I’m a teacher. I therefore qualified for AstraZeneca even though most of the population in Italy still hasn’t received a shot of any sort. (As of today, March 24, we’re at 9.35% for a first dose and 4.36 for both doses.)
In the days leading up to my appointment, I felt relieved knowing I could get a shot, although the news about AstraZeneca was mixed. Still, it seemed as if the benefits outweighed the risks.
On Monday, March 15, I rolled up my sleeve and let the équipe that had traveled from the UK administer my dose. I felt fine for several hours, until I didn’t.
What fever! While it “only” hit 38° centigrade, my heart pounded at 112 beats per minute. My oxygen levels plummeted to 93%. My head throbbed. I called the emergency doctor’s number (at night, on weekends and during holidays someone is always on call to field questions in Italy). He said it was probably “just” a reaction to the shot, told me to take two paracetamol tablets and call my GP in the morning.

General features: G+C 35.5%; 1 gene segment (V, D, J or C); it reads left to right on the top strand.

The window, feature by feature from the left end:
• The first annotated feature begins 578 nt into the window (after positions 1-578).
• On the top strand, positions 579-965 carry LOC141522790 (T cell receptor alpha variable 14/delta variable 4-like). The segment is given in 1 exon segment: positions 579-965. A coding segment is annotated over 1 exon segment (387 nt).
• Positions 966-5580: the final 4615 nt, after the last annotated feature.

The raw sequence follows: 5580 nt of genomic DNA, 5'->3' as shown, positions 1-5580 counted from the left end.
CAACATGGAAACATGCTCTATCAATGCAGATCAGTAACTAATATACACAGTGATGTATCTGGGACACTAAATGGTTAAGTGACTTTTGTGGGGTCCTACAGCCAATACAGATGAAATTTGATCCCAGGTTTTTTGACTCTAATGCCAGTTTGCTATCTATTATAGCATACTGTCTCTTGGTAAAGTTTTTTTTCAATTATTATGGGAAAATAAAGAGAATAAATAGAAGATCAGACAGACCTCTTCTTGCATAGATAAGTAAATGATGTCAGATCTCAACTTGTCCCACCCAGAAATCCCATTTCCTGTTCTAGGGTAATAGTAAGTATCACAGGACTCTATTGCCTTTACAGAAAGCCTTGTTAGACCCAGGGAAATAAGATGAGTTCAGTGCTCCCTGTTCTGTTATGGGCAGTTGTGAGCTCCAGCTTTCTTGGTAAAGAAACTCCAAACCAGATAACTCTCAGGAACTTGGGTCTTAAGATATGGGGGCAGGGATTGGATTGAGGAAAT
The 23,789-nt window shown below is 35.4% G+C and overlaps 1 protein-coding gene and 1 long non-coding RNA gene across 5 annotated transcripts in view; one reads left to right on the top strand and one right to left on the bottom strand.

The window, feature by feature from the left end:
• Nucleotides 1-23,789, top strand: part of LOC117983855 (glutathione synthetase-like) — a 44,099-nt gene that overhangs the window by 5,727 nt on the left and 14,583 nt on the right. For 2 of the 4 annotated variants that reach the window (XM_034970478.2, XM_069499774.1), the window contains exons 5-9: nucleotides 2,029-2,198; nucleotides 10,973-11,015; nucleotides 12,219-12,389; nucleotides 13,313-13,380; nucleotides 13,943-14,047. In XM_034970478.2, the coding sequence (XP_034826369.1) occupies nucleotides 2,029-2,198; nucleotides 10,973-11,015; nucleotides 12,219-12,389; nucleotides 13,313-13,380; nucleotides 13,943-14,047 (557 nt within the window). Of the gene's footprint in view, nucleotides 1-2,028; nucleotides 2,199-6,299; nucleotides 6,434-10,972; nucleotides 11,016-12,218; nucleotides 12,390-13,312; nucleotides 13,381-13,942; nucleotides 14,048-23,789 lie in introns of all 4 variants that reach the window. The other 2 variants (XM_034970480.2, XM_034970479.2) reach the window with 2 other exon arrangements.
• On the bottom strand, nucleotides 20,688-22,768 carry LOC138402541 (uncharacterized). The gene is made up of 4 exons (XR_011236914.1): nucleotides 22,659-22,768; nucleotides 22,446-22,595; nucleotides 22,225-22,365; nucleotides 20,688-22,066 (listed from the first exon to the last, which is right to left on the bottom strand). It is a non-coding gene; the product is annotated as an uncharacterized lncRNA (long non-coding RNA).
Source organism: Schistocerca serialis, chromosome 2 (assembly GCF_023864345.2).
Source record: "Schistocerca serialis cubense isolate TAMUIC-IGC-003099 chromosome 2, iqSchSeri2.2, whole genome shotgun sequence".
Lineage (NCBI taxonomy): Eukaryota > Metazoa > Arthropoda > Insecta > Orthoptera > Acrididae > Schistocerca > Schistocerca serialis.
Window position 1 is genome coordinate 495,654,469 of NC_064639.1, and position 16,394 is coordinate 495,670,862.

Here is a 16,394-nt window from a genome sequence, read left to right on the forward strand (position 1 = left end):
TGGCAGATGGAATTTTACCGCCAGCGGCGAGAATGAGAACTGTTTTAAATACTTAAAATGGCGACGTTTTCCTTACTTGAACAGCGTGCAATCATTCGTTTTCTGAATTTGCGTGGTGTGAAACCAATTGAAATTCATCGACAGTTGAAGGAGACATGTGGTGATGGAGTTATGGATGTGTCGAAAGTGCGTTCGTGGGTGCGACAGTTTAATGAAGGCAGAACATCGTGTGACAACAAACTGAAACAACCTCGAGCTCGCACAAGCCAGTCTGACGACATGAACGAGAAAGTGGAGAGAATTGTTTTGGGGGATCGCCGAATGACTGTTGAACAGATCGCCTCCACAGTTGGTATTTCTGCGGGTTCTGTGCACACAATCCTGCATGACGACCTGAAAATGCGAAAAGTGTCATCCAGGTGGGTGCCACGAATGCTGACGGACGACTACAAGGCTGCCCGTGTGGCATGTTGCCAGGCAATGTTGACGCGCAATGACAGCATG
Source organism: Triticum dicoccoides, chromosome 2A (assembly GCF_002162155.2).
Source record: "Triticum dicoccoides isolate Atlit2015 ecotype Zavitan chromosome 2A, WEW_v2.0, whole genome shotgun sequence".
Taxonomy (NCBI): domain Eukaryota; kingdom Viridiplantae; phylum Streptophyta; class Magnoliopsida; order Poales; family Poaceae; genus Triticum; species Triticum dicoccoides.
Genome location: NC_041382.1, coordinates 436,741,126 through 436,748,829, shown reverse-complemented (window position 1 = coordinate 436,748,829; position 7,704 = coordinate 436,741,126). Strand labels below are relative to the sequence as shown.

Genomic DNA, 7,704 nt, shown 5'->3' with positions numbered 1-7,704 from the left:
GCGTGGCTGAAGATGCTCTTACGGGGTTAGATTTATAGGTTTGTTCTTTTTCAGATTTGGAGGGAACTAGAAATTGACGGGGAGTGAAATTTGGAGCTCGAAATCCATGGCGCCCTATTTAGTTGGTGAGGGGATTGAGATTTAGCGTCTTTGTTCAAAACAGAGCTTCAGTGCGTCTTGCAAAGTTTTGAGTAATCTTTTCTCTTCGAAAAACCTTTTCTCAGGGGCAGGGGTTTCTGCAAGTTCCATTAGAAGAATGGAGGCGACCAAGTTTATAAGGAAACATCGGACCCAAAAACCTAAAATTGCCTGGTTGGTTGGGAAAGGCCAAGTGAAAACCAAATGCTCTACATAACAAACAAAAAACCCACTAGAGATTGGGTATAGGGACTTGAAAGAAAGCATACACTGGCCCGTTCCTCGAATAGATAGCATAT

It was hard sleeping with my head and heart exploding while gasping for air. The next morning, still decidedly under the weather, I found that AstraZeneca shots had been suspended all over Europe. People had died from blood clots.
Days later, I’ve survived, and it appears that AstraZeneca is going to go back into people’s arms.
Still, though, I’ve been included in a study at a local hospital to see if my platelet count and coagulation levels remain normal. To see what the longer-term effects of this vaccine are.
It’s not great to think of yourself as a guinea pig. On the other hand, if I had to do it all over again, I would. After over a year of worrying about Coronavirus, having protection of some sort feels worth it. Fever, headaches, bad press and possible blood clots notwithstanding.